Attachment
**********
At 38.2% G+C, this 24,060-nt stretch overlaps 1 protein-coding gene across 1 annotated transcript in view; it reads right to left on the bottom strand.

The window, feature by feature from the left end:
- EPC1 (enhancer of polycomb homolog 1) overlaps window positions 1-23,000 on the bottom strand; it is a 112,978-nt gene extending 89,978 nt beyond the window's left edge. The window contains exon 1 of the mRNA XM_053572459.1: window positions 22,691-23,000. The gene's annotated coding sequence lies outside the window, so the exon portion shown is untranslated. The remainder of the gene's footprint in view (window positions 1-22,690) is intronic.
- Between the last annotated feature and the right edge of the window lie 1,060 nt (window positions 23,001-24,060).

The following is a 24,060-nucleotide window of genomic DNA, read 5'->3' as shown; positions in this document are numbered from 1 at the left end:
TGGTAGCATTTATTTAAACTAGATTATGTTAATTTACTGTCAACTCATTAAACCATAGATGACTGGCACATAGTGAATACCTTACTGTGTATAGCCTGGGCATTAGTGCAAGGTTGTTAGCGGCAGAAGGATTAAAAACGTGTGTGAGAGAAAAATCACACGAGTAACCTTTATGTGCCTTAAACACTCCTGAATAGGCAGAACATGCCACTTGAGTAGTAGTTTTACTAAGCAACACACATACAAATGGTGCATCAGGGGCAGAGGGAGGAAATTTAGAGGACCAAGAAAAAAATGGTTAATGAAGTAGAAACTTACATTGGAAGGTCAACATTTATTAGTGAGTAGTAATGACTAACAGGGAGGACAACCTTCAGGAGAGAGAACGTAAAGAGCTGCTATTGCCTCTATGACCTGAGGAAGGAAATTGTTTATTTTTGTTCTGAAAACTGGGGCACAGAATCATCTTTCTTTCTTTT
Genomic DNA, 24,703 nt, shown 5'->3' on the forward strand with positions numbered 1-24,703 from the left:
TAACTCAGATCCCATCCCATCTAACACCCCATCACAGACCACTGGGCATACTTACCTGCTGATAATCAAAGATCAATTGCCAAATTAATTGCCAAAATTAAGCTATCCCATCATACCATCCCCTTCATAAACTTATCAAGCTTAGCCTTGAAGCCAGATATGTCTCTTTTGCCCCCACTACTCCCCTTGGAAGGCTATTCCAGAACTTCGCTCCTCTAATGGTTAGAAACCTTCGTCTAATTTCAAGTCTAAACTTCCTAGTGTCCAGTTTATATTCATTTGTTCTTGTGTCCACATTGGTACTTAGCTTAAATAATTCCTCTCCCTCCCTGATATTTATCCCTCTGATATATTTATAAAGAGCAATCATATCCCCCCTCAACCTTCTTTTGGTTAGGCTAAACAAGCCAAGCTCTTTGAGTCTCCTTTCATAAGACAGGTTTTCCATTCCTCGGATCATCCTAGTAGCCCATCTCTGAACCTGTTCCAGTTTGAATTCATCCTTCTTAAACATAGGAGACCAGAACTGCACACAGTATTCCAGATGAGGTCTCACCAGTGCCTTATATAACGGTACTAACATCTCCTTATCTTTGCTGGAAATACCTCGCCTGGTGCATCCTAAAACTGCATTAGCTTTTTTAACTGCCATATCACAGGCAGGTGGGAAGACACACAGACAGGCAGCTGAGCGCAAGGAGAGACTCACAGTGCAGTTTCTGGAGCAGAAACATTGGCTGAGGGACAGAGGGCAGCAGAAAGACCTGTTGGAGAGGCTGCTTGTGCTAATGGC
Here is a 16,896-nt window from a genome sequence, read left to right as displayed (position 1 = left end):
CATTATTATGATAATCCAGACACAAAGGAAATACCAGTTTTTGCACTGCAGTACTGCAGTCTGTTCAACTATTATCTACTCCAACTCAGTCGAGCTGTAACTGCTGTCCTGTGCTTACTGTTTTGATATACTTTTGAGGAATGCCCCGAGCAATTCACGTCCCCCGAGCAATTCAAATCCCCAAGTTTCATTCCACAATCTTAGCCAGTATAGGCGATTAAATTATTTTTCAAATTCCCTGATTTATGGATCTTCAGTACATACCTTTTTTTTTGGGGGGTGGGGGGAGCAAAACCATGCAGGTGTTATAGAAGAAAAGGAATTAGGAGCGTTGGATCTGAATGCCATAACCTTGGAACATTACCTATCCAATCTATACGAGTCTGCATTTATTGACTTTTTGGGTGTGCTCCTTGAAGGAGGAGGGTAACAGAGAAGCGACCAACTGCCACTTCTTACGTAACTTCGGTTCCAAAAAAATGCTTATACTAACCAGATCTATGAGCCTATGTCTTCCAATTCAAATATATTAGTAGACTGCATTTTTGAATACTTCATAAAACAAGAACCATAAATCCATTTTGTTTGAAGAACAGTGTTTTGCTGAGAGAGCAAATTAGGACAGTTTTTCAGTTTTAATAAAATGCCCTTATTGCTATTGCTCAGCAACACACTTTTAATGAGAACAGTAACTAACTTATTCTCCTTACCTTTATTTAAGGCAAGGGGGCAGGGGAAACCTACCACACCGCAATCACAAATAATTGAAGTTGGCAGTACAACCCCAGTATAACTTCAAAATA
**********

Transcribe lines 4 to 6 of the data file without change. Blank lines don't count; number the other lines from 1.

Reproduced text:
- Between the last annotated feature and the right edge of the window lie 1,060 nt (window positions 23,001-24,060).

The following is a 24,060-nucleotide window of genomic DNA, read 5'->3' as shown; positions in this document are numbered from 1 at the left end:
TGGTAGCATTTATTTAAACTAGATTATGTTAATTTACTGTCAACTCATTAAACCATAGATGACTGGCACATAGTGAATACCTTACTGTGTATAGCCTGGGCATTAGTGCAAGGTTGTTAGCGGCAGAAGGATTAAAAACGTGTGTGAGAGAAAAATCACACGAGTAACCTTTATGTGCCTTAAACACTCCTGAATAGGCAGAACATGCCACTTGAGTAGTAGTTTTACTAAGCAACACACATACAAATGGTGCATCAGGGGCAGAGGGAGGAAATTTAGAGGACCAAGAAAAAAATGGTTAATGAAGTAGAAACTTACATTGGAAGGTCAACATTTATTAGTGAGTAGTAATGACTAACAGGGAGGACAACCTTCAGGAGAGAGAACGTAAAGAGCTGCTATTGCCTCTATGACCTGAGGAAGGAAATTGTTTATTTTTGTTCTGAAAACTGGGGCACAGAATCATCTTTCTTTCTTTT